The Michigan Senate passed a series of election integrity bills on Thursday, sending them to Gov. Gretchen Whitmer’s (D) desk for a predicted veto.
The bills, part of a 39-bill package making its way through the legislature, “would limit who can access Qualified Voter File, prohibit poll books from being connected to the internet, require specific training for poll challengers and change how municipalities decide where to hold polling locations,” Mlive reported.
The bills passed mostly on a party-line vote, with a lone Democrat in favor.
State Rep. Ann Bollin (R-Brighton), chair of the House Elections and Ethics Committee and former township clerk, said the bills “make common-sense changes that have broad, bipartisan support.”
“I’m committed to strengthening our elections by making meaningful reforms that protect the vote, advance democracy and instill voter confidence in the elections,” Bollin said in a news release. “The changes we’ve put forward will help provide continuity and additional support for clerks to ensure future elections run more smoothly.”
Democrats opposed the integrity efforts, claiming they would “confuse voters about the security of Michigan’s elections,” according to the Detroit Free Press.
Eric Ventimiglia, executive director of Michigan Rising Action, blasted the Democrats for not supporting the bills.
“Michigan Democrats proved today that they care more about scoring political points than actually broadening voters’ rights,” Ventimiglia said. “Today’s votes showed that Michigan Democrats are more concerned with politics than the people they represent.”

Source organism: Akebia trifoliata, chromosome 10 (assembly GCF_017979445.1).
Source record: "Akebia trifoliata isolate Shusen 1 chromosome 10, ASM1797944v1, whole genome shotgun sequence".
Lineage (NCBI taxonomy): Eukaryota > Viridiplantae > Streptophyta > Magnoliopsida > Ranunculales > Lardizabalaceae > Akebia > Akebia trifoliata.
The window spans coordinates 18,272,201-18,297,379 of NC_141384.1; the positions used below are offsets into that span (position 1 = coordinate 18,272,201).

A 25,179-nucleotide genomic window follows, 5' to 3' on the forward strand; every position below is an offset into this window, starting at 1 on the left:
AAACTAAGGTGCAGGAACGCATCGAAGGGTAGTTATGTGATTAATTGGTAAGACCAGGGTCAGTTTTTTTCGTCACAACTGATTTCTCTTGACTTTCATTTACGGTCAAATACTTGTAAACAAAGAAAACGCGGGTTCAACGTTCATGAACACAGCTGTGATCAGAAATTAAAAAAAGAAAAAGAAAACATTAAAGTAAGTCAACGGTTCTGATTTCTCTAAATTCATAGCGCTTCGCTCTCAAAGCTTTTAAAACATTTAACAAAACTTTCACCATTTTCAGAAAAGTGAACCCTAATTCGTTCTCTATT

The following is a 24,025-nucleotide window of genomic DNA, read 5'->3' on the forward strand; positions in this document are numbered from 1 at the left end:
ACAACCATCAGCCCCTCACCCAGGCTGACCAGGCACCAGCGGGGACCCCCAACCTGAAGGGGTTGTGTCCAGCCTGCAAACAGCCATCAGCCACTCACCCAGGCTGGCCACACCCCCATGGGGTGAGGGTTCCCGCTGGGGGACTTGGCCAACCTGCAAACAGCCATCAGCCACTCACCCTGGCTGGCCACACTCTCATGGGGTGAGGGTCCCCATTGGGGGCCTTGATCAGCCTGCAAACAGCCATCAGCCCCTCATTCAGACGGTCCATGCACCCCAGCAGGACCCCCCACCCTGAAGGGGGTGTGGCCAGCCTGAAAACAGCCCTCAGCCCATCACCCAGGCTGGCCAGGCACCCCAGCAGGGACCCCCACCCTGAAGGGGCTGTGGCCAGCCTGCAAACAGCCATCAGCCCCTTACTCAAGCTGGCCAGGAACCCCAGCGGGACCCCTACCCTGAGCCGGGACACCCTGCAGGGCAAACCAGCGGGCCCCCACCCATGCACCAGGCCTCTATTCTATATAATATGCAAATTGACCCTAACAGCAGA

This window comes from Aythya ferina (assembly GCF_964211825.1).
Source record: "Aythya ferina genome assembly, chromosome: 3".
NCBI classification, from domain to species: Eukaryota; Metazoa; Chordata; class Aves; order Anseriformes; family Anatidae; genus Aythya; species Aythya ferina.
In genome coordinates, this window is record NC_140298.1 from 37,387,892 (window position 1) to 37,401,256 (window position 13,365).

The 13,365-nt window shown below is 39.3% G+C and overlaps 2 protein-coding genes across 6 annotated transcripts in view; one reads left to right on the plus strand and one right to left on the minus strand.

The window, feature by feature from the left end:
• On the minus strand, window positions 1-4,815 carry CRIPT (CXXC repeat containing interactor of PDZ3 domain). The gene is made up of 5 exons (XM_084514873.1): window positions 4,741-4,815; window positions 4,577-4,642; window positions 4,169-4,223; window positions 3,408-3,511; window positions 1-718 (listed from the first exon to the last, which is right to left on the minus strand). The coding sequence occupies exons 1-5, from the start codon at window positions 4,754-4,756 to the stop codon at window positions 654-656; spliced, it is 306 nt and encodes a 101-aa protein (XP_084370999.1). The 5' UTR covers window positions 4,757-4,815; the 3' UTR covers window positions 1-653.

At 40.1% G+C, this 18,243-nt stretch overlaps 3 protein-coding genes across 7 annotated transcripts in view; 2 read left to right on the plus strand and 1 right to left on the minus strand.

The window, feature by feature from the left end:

Michigan Secretary of State Jocelyn Benson has attacked the 39-bill package.
“To embark on this endeavor is not just un-American and anti-Democratic. It’s an abdication of the oath of office these leaders took to serve the people of this state,” she said previously.
The Michigan Republican Party has launched “Secure MI Vote,” a citizen initiative that mirrors the bills. This specific petition allows petitioners, after collecting a sufficient number of signatures, to force the legislature to vote on the proposal or put it on a general election ballot. The method is not subject to a governor’s veto.
In September, Whitmer attacked the initiative idea.
“I think it’s more accurate to call it an attack on voting rights, frankly,” Whitmer said, the Holland Sentinel reported.
“This effort is to roll back those protections and make it harder to vote when there is not a scintilla of evidence that our elections are anything other than fair and secure and accurate,” she claimed. “So I think that this is a cynical attempt to undermine the 2020 election and elections going forward.”
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